Even with the best-laid plans, there are bound to be occasional relationship challenges. Just as in a marriage, partners may have differences of opinion or develop resentments. If these occur, it is essential to have “courageous conversations”—to be open, honest, and professional about what is happening. These conversations can be uncomfortable, so teachers often avoid them. But doing so comes at a great cost, as it usually results in a loss of instructional quality and student progress.

A co-teacher in Nebraska asked me to suggest specific prompts she could use when she and her partner reached an impasse. Here is what I offered her:

“Help me understand your point of view.”

“What I think you are saying is _____.”

“What have you done in the past that has worked?”

“What if we try this idea for one week and then discuss how it went?”

As part of communicating openly, partners should also clarify who is responsible for specific tasks. A special education teacher at one of my workshops in California told me that she was tired of “being the one to always make copies.” I suggested that she and her partner brainstorm a list of tasks that make their class run effectively and decide who will do what. You can keep track of these tasks on a chart. (Download here.) By having a proactive discussion, you reduce confusion and avoid hurt feelings.

Assess Students With a Fresh Eye

The best co-teaching happens when both teachers believe they are facilitating learning for all students in the class—not just those they are assigned to support. Here are a few suggestions for making this goal a reality.

Use “our students” rather than “your students/my students” in your conversations. Teachers who use “our students” hold high expectations for all students and make sure that everyone is receiving just-right challenges.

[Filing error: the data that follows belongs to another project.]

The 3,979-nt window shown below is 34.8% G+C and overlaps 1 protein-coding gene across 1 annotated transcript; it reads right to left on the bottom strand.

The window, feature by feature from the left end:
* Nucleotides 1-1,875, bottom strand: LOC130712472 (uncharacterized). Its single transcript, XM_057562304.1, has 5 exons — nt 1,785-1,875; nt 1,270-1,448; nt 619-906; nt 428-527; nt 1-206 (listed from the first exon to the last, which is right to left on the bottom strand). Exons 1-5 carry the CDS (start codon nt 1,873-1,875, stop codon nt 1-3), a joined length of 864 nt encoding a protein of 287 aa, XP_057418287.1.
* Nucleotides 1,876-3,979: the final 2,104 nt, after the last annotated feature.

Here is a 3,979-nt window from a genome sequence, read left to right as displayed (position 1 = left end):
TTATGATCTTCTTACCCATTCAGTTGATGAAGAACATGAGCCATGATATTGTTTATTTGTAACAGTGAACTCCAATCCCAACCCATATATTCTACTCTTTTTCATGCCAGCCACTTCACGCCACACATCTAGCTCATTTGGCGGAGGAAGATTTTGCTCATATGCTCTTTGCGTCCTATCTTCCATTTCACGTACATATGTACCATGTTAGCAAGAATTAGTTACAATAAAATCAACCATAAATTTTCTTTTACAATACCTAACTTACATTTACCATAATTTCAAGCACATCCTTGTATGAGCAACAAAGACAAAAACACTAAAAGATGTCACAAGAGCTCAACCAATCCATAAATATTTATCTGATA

When planning lessons, flexibly group students based on formative assessment rather than labels (IEP, ELL, gifted, etc.). During a co-taught lesson last year, my partner and I quickly assessed our students’ understanding of figurative language to decide how to group them. My co-teacher was surprised to find several “gifted” students who didn’t quite get it. If, instead, we had automatically grouped students based on their labels, a few might have fallen through the cracks.

Develop a lesson-planning format together that is student focused. My favorite lesson-planning form contains reminders to consider things such as visual supports, hands-on activities, and modes of participation. To download a copy of the form, visit ideas for

A true partnership grows as you get to know each other. But for the sake of our students, we need to ­develop a strong working relationship as quickly as possible. I hope you’ll begin the year with thoughtful planning, embrace challenges as opportunities for growth, and embark on a fruitful co-teaching journey. 

Anne Beninghof is a consultant and former special educator. She has trained teachers across the United States and is the author of Co-Teaching That Works.


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Image: Illustration by Miguel Davilla